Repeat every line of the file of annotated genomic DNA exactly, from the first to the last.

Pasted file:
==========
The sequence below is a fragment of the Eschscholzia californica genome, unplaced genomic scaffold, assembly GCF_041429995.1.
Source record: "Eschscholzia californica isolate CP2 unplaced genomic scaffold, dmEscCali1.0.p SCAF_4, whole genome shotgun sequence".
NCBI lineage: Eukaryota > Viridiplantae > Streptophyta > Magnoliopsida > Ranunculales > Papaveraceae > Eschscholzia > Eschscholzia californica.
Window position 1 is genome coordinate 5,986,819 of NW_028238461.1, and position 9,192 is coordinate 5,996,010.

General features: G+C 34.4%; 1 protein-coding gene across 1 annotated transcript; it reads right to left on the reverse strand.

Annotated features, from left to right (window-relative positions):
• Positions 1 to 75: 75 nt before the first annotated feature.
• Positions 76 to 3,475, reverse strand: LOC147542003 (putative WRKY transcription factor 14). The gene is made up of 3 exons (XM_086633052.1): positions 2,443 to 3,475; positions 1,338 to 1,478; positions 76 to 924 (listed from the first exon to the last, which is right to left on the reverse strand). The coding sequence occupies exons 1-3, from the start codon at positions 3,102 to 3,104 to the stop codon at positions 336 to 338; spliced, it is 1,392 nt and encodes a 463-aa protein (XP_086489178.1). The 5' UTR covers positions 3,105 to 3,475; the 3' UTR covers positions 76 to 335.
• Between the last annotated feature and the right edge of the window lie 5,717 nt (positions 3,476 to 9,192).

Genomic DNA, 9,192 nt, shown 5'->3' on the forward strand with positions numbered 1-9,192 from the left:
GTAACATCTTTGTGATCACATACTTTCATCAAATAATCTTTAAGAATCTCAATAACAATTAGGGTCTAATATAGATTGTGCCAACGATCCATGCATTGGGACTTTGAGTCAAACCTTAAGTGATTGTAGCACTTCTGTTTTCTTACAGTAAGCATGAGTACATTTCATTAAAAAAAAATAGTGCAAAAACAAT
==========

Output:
The sequence below is a fragment of the Eschscholzia californica genome, unplaced genomic scaffold, assembly GCF_041429995.1.
Source record: "Eschscholzia californica isolate CP2 unplaced genomic scaffold, dmEscCali1.0.p SCAF_4, whole genome shotgun sequence".
NCBI lineage: Eukaryota > Viridiplantae > Streptophyta > Magnoliopsida > Ranunculales > Papaveraceae > Eschscholzia > Eschscholzia californica.
Window position 1 is genome coordinate 5,986,819 of NW_028238461.1, and position 9,192 is coordinate 5,996,010.

General features: G+C 34.4%; 1 protein-coding gene across 1 annotated transcript; it reads right to left on the reverse strand.

Annotated features, from left to right (window-relative positions):
• Positions 1 to 75: 75 nt before the first annotated feature.
• Positions 76 to 3,475, reverse strand: LOC147542003 (putative WRKY transcription factor 14). The gene is made up of 3 exons (XM_086633052.1): positions 2,443 to 3,475; positions 1,338 to 1,478; positions 76 to 924 (listed from the first exon to the last, which is right to left on the reverse strand). The coding sequence occupies exons 1-3, from the start codon at positions 3,102 to 3,104 to the stop codon at positions 336 to 338; spliced, it is 1,392 nt and encodes a 463-aa protein (XP_086489178.1). The 5' UTR covers positions 3,105 to 3,475; the 3' UTR covers positions 76 to 335.
• Between the last annotated feature and the right edge of the window lie 5,717 nt (positions 3,476 to 9,192).

Genomic DNA, 9,192 nt, shown 5'->3' on the forward strand with positions numbered 1-9,192 from the left:
GTAACATCTTTGTGATCACATACTTTCATCAAATAATCTTTAAGAATCTCAATAACAATTAGGGTCTAATATAGATTGTGCCAACGATCCATGCATTGGGACTTTGAGTCAAACCTTAAGTGATTGTAGCACTTCTGTTTTCTTACAGTAAGCATGAGTACATTTCATTAAAAAAAAATAGTGCAAAAACAAT